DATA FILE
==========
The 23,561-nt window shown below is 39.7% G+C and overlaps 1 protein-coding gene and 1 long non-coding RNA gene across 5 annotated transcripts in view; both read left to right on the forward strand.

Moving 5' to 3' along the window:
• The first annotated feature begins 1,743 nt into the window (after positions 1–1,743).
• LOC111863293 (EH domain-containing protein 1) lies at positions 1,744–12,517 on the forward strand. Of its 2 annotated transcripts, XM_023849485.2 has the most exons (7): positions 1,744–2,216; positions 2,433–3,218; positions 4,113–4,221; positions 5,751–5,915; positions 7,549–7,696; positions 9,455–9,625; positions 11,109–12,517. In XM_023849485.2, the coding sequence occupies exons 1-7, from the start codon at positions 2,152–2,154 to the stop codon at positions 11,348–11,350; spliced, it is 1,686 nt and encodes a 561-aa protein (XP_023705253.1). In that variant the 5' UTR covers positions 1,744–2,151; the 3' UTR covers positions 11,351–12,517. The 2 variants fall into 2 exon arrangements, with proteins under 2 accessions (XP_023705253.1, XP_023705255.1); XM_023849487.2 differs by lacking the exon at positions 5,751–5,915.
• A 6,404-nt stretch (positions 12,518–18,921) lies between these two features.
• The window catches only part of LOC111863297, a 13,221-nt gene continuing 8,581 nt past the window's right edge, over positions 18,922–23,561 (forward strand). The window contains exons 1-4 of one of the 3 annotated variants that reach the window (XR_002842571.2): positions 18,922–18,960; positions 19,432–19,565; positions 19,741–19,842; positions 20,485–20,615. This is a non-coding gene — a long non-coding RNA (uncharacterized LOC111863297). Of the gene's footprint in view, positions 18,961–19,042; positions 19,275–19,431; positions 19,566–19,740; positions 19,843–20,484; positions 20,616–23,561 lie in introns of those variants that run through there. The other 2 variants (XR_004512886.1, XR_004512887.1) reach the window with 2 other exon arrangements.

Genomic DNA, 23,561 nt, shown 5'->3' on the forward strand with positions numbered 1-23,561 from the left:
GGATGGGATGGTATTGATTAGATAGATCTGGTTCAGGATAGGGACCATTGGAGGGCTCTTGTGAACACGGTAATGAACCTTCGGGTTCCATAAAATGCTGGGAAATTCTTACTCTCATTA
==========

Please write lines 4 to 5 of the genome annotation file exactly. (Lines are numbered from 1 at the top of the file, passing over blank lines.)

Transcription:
• LOC111863293 (EH domain-containing protein 1) lies at positions 1,744–12,517 on the forward strand. Of its 2 annotated transcripts, XM_023849485.2 has the most exons (7): positions 1,744–2,216; positions 2,433–3,218; positions 4,113–4,221; positions 5,751–5,915; positions 7,549–7,696; positions 9,455–9,625; positions 11,109–12,517. In XM_023849485.2, the coding sequence occupies exons 1-7, from the start codon at positions 2,152–2,154 to the stop codon at positions 11,348–11,350; spliced, it is 1,686 nt and encodes a 561-aa protein (XP_023705253.1). In that variant the 5' UTR covers positions 1,744–2,151; the 3' UTR covers positions 11,351–12,517. The 2 variants fall into 2 exon arrangements, with proteins under 2 accessions (XP_023705253.1, XP_023705255.1); XM_023849487.2 differs by lacking the exon at positions 5,751–5,915.
• A 6,404-nt stretch (positions 12,518–18,921) lies between these two features.